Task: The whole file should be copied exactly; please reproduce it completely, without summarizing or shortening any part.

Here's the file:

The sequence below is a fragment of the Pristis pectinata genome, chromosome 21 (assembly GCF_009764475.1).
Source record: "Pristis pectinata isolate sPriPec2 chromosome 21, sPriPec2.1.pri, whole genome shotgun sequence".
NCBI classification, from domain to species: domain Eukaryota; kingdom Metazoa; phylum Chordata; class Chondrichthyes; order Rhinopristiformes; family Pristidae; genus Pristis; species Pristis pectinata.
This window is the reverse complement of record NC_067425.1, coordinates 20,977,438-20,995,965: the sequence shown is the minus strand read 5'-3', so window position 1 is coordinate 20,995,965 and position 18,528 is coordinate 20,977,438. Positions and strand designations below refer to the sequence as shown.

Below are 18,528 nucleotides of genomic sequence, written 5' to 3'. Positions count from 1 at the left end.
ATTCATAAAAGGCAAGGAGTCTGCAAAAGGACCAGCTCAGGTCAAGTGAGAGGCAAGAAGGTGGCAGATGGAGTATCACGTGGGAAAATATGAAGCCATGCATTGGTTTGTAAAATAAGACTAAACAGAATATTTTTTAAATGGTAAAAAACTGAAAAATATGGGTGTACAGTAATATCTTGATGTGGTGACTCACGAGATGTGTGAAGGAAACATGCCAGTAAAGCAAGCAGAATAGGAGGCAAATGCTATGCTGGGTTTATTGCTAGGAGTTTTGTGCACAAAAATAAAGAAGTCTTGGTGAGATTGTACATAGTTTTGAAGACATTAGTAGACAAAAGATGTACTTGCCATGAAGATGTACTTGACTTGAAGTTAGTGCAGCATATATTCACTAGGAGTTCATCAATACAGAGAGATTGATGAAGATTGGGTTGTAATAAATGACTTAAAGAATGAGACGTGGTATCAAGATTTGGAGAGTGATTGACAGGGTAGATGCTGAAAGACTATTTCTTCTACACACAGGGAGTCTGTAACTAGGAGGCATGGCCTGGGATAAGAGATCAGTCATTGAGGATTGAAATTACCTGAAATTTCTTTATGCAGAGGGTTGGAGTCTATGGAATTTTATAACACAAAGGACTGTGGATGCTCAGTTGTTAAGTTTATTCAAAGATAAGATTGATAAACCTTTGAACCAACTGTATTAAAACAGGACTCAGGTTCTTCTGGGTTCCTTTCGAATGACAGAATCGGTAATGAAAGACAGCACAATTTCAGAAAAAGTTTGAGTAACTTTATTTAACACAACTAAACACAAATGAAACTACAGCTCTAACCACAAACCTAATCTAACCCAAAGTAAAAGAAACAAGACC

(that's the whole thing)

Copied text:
The sequence below is a fragment of the Pristis pectinata genome, chromosome 21 (assembly GCF_009764475.1).
Source record: "Pristis pectinata isolate sPriPec2 chromosome 21, sPriPec2.1.pri, whole genome shotgun sequence".
NCBI classification, from domain to species: domain Eukaryota; kingdom Metazoa; phylum Chordata; class Chondrichthyes; order Rhinopristiformes; family Pristidae; genus Pristis; species Pristis pectinata.
This window is the reverse complement of record NC_067425.1, coordinates 20,977,438-20,995,965: the sequence shown is the minus strand read 5'-3', so window position 1 is coordinate 20,995,965 and position 18,528 is coordinate 20,977,438. Positions and strand designations below refer to the sequence as shown.

Below are 18,528 nucleotides of genomic sequence, written 5' to 3'. Positions count from 1 at the left end.
ATTCATAAAAGGCAAGGAGTCTGCAAAAGGACCAGCTCAGGTCAAGTGAGAGGCAAGAAGGTGGCAGATGGAGTATCACGTGGGAAAATATGAAGCCATGCATTGGTTTGTAAAATAAGACTAAACAGAATATTTTTTAAATGGTAAAAAACTGAAAAATATGGGTGTACAGTAATATCTTGATGTGGTGACTCACGAGATGTGTGAAGGAAACATGCCAGTAAAGCAAGCAGAATAGGAGGCAAATGCTATGCTGGGTTTATTGCTAGGAGTTTTGTGCACAAAAATAAAGAAGTCTTGGTGAGATTGTACATAGTTTTGAAGACATTAGTAGACAAAAGATGTACTTGCCATGAAGATGTACTTGACTTGAAGTTAGTGCAGCATATATTCACTAGGAGTTCATCAATACAGAGAGATTGATGAAGATTGGGTTGTAATAAATGACTTAAAGAATGAGACGTGGTATCAAGATTTGGAGAGTGATTGACAGGGTAGATGCTGAAAGACTATTTCTTCTACACACAGGGAGTCTGTAACTAGGAGGCATGGCCTGGGATAAGAGATCAGTCATTGAGGATTGAAATTACCTGAAATTTCTTTATGCAGAGGGTTGGAGTCTATGGAATTTTATAACACAAAGGACTGTGGATGCTCAGTTGTTAAGTTTATTCAAAGATAAGATTGATAAACCTTTGAACCAACTGTATTAAAACAGGACTCAGGTTCTTCTGGGTTCCTTTCGAATGACAGAATCGGTAATGAAAGACAGCACAATTTCAGAAAAAGTTTGAGTAACTTTATTTAACACAACTAAACACAAATGAAACTACAGCTCTAACCACAAACCTAATCTAACCCAAAGTAAAAGAAACAAGACC